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A Rab10:RalA G protein cascade regulates insulin-stimulated glucose uptake in adipocytes.

Karunanithi S, Xiong T, Uhm M, Leto D, Sun J, Chen XW, Saltiel AR - Mol. Biol. Cell (2014)

Bottom Line: Once activated, Rab10 can increase the GTP binding of RalA by recruiting the Ral guanyl nucleotide exchange factor, Rlf/Rgl2.Overexpression of membrane-tethered Rlf compensates for the loss of Rab10 in Glut4 translocation, suggesting that Rab10 recruits Rlf to membrane compartments for RalA activation and that RalA is downstream of Rab10.Together these studies identify a new G protein cascade in the regulation of insulin-stimulated Glut4 trafficking and glucose uptake.

View Article: PubMed Central - PubMed

Affiliation: Life Sciences Institute, University of Michigan Medical School, Ann Arbor, MI 48109.

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Rab10 activates RalA. (A) 3T3-L1 adipocytes expressing the indicated active G proteins using lentiviral vectors were subjected to 2-deoxyglucose uptake assay. Glucose uptake under basal conditions are shown. *p < 0.05; **p < 0.01. (B) Glucose uptake under conditions in A upon insulin stimulation. (C) Level of indicated proteins in 3T3-L1 adipocytes under conditions in A and B were assessed by immunoblots. (D) 3T3-L1 adipocytes were electroporated with 50 μg of the indicated plasmids. Two days after electroporation, cells were starved for 16 h and treated with 10 nM insulin for 5 min, and pull-down assay was performed using GST-Sec5-RBD beads. (E) Immunoblots from three independent experiments as in D were quantified using ImageJ (National Institutes of Health, Bethesda, MD) and graphed. *p < 0.05. (F) Indicated plasmids were expressed in Cos-1 cells, and cells were lysed after 24 h. Pull down with GST-RalBP1 beads was performed, and samples were run on SDS–PAGE and immunoblotted. (G) RalA activity as measured by quantification of three independent experiments as in F. Statistical tests were performed by comparing each condition to that of the vector. *p < 0.01.
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Figure 2: Rab10 activates RalA. (A) 3T3-L1 adipocytes expressing the indicated active G proteins using lentiviral vectors were subjected to 2-deoxyglucose uptake assay. Glucose uptake under basal conditions are shown. *p < 0.05; **p < 0.01. (B) Glucose uptake under conditions in A upon insulin stimulation. (C) Level of indicated proteins in 3T3-L1 adipocytes under conditions in A and B were assessed by immunoblots. (D) 3T3-L1 adipocytes were electroporated with 50 μg of the indicated plasmids. Two days after electroporation, cells were starved for 16 h and treated with 10 nM insulin for 5 min, and pull-down assay was performed using GST-Sec5-RBD beads. (E) Immunoblots from three independent experiments as in D were quantified using ImageJ (National Institutes of Health, Bethesda, MD) and graphed. *p < 0.05. (F) Indicated plasmids were expressed in Cos-1 cells, and cells were lysed after 24 h. Pull down with GST-RalBP1 beads was performed, and samples were run on SDS–PAGE and immunoblotted. (G) RalA activity as measured by quantification of three independent experiments as in F. Statistical tests were performed by comparing each condition to that of the vector. *p < 0.01.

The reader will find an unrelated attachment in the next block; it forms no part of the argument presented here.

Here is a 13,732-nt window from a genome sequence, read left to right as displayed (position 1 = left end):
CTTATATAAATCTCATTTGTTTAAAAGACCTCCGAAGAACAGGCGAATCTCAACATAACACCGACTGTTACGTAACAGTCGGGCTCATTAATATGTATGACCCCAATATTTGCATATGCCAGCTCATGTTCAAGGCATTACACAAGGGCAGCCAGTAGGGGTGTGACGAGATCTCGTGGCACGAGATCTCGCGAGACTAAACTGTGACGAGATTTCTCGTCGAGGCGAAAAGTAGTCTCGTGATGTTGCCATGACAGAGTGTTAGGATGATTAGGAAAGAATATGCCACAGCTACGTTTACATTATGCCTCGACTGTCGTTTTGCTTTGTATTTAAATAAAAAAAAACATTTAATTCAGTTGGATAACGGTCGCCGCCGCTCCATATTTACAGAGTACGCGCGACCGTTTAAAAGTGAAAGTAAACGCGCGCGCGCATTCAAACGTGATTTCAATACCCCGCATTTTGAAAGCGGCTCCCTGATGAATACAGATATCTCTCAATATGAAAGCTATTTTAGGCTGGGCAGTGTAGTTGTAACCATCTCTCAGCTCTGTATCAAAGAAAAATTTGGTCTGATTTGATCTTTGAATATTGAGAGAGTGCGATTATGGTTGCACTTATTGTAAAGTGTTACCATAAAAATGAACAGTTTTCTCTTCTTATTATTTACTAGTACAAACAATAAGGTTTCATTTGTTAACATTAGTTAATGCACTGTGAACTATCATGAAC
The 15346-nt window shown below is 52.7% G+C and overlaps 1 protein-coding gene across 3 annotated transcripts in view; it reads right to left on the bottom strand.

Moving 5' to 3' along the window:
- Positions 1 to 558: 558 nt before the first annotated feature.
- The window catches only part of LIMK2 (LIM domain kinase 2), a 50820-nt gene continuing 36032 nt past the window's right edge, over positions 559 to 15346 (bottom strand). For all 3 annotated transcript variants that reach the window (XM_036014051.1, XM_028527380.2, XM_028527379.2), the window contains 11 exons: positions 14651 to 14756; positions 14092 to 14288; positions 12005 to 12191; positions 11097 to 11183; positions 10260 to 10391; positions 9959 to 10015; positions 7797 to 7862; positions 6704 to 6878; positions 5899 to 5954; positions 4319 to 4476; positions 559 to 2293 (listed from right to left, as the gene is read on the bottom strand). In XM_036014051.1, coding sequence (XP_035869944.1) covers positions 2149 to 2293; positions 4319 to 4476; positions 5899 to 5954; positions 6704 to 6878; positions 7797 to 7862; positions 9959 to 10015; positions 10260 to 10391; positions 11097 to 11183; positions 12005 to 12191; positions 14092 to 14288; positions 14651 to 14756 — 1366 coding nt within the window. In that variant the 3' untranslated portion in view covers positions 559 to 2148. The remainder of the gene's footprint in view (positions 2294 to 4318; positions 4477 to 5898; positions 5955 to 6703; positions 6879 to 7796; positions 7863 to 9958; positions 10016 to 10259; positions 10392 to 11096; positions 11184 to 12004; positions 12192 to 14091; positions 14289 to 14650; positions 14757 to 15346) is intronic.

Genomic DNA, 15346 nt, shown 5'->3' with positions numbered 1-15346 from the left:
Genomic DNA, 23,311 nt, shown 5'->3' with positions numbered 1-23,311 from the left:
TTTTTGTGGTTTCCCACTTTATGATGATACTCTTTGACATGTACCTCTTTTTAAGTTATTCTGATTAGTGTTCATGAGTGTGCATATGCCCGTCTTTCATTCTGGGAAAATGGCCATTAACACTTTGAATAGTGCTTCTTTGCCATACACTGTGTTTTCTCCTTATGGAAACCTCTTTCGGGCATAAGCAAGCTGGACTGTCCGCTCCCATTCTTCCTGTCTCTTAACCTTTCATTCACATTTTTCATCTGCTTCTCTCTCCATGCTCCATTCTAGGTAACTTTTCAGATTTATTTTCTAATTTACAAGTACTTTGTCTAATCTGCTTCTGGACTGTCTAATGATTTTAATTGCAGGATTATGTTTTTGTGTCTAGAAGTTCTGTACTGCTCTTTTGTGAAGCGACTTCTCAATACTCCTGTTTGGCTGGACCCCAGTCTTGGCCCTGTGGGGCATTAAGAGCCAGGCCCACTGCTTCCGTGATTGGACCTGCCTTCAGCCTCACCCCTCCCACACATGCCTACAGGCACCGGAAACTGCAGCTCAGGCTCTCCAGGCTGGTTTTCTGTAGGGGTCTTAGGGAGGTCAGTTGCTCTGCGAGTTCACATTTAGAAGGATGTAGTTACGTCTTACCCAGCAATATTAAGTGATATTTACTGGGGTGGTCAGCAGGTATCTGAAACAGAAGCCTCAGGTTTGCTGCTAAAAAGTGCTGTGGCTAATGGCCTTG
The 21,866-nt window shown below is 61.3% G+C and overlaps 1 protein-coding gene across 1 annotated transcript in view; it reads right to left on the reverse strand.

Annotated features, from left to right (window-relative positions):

Mentions: Recent evidence on the sequential action of G proteins in vesicular trafficking (Mizuno-Yamasaki et al., 2012) suggests that G protein cascades could be a general mechanism in the regulation of vesicle recycling. Of interest, upon insulin stimulation in fat cells, Akt1/2 phosphorylates and inactivates both AS160 (Kane et al., 2002) and the RalGAP complex RGC1/2 (Chen et al., 2011b), leading to the activation of Rab10 and RalA. However, the relative roles of these G proteins and their relationship to each other remain unknown. Whereas the overexpression of constitutively active RalA (G23V/GV) or Rab10 (Q68L/QL) (Figure 2C) independently increased basal glucose uptake in adipocytes (Figure 2A), no additive effects were observed with co-overexpression of the two active G proteins in the same cells. Expression of active RalA modestly increased insulin-stimulated glucose uptake, without further effect from coexpression of Rab10 (QL) (Figure 2B). These data suggest the possibility that RalA and Rab10 might reside in a linear pathway, and we thus determined whether either of the two G proteins might influence the activity of the other. Although overexpression of constitutively active RalA did not alter cellular Rab10 activity, measured as described (Supplemental Figure S2), Rab10 overexpression produced an increase in RalA activity under insulin-stimulated conditions (Figure 2, D and E) as measured by GST-Sec5-RBD pull-down assay. Activation of RalA was dependent on the activation status of Rab10. Overexpression of the constitutively active Rab10 (QL) allele caused hyperactivation of RalA, whereas a GDP-locked version of Rab10 (TN) decreased RalA activity (Figure 2, F and G). These data suggest that Rab10 functions upstream of RalA, and further that its activation can stimulate RalA activity.